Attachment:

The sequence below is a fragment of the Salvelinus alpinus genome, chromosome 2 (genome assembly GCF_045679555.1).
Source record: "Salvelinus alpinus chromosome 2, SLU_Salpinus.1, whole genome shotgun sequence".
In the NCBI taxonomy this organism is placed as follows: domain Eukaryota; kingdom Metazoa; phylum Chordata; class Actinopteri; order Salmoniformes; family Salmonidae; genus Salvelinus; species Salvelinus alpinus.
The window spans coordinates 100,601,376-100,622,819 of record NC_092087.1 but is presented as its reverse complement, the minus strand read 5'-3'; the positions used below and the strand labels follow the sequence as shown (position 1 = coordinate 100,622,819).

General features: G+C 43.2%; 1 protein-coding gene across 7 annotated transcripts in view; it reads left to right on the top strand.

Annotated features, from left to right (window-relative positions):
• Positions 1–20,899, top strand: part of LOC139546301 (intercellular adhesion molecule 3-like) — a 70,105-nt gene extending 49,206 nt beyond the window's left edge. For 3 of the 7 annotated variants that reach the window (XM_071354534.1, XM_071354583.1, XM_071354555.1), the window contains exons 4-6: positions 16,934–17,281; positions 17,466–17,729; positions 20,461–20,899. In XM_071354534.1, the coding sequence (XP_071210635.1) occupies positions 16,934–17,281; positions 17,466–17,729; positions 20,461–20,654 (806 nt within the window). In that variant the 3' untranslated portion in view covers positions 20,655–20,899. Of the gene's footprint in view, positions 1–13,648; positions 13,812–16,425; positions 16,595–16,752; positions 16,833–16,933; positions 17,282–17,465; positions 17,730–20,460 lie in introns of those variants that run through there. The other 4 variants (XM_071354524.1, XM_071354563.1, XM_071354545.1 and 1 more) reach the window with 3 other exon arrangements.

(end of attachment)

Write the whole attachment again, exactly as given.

The sequence below is a fragment of the Salvelinus alpinus genome, chromosome 2 (genome assembly GCF_045679555.1).
Source record: "Salvelinus alpinus chromosome 2, SLU_Salpinus.1, whole genome shotgun sequence".
In the NCBI taxonomy this organism is placed as follows: domain Eukaryota; kingdom Metazoa; phylum Chordata; class Actinopteri; order Salmoniformes; family Salmonidae; genus Salvelinus; species Salvelinus alpinus.
The window spans coordinates 100,601,376-100,622,819 of record NC_092087.1 but is presented as its reverse complement, the minus strand read 5'-3'; the positions used below and the strand labels follow the sequence as shown (position 1 = coordinate 100,622,819).

General features: G+C 43.2%; 1 protein-coding gene across 7 annotated transcripts in view; it reads left to right on the top strand.

Annotated features, from left to right (window-relative positions):
• Positions 1–20,899, top strand: part of LOC139546301 (intercellular adhesion molecule 3-like) — a 70,105-nt gene extending 49,206 nt beyond the window's left edge. For 3 of the 7 annotated variants that reach the window (XM_071354534.1, XM_071354583.1, XM_071354555.1), the window contains exons 4-6: positions 16,934–17,281; positions 17,466–17,729; positions 20,461–20,899. In XM_071354534.1, the coding sequence (XP_071210635.1) occupies positions 16,934–17,281; positions 17,466–17,729; positions 20,461–20,654 (806 nt within the window). In that variant the 3' untranslated portion in view covers positions 20,655–20,899. Of the gene's footprint in view, positions 1–13,648; positions 13,812–16,425; positions 16,595–16,752; positions 16,833–16,933; positions 17,282–17,465; positions 17,730–20,460 lie in introns of those variants that run through there. The other 4 variants (XM_071354524.1, XM_071354563.1, XM_071354545.1 and 1 more) reach the window with 3 other exon arrangements.